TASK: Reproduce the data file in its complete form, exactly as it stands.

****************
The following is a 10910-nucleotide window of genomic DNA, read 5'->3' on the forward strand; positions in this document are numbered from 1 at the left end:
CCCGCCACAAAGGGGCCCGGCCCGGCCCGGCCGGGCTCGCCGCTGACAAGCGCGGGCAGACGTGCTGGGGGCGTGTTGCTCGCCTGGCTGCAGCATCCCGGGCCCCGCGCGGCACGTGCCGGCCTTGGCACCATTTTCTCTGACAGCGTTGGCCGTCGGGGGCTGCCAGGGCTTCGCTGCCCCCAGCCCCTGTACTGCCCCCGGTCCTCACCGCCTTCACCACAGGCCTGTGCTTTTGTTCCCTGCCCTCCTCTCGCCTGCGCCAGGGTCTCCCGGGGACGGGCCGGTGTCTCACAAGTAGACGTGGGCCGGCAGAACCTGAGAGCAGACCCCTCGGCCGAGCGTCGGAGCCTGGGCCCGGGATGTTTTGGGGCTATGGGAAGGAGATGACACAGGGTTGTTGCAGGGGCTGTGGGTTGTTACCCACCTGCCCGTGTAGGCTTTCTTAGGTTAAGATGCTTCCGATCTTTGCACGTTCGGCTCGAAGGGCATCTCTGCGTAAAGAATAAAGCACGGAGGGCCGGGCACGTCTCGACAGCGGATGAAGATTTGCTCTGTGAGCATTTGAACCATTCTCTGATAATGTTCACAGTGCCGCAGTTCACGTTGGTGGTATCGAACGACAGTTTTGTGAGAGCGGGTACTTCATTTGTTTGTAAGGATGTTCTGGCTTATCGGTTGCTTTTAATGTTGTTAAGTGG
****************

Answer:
The following is a 10910-nucleotide window of genomic DNA, read 5'->3' on the forward strand; positions in this document are numbered from 1 at the left end:
CCCGCCACAAAGGGGCCCGGCCCGGCCCGGCCGGGCTCGCCGCTGACAAGCGCGGGCAGACGTGCTGGGGGCGTGTTGCTCGCCTGGCTGCAGCATCCCGGGCCCCGCGCGGCACGTGCCGGCCTTGGCACCATTTTCTCTGACAGCGTTGGCCGTCGGGGGCTGCCAGGGCTTCGCTGCCCCCAGCCCCTGTACTGCCCCCGGTCCTCACCGCCTTCACCACAGGCCTGTGCTTTTGTTCCCTGCCCTCCTCTCGCCTGCGCCAGGGTCTCCCGGGGACGGGCCGGTGTCTCACAAGTAGACGTGGGCCGGCAGAACCTGAGAGCAGACCCCTCGGCCGAGCGTCGGAGCCTGGGCCCGGGATGTTTTGGGGCTATGGGAAGGAGATGACACAGGGTTGTTGCAGGGGCTGTGGGTTGTTACCCACCTGCCCGTGTAGGCTTTCTTAGGTTAAGATGCTTCCGATCTTTGCACGTTCGGCTCGAAGGGCATCTCTGCGTAAAGAATAAAGCACGGAGGGCCGGGCACGTCTCGACAGCGGATGAAGATTTGCTCTGTGAGCATTTGAACCATTCTCTGATAATGTTCACAGTGCCGCAGTTCACGTTGGTGGTATCGAACGACAGTTTTGTGAGAGCGGGTACTTCATTTGTTTGTAAGGATGTTCTGGCTTATCGGTTGCTTTTAATGTTGTTAAGTGG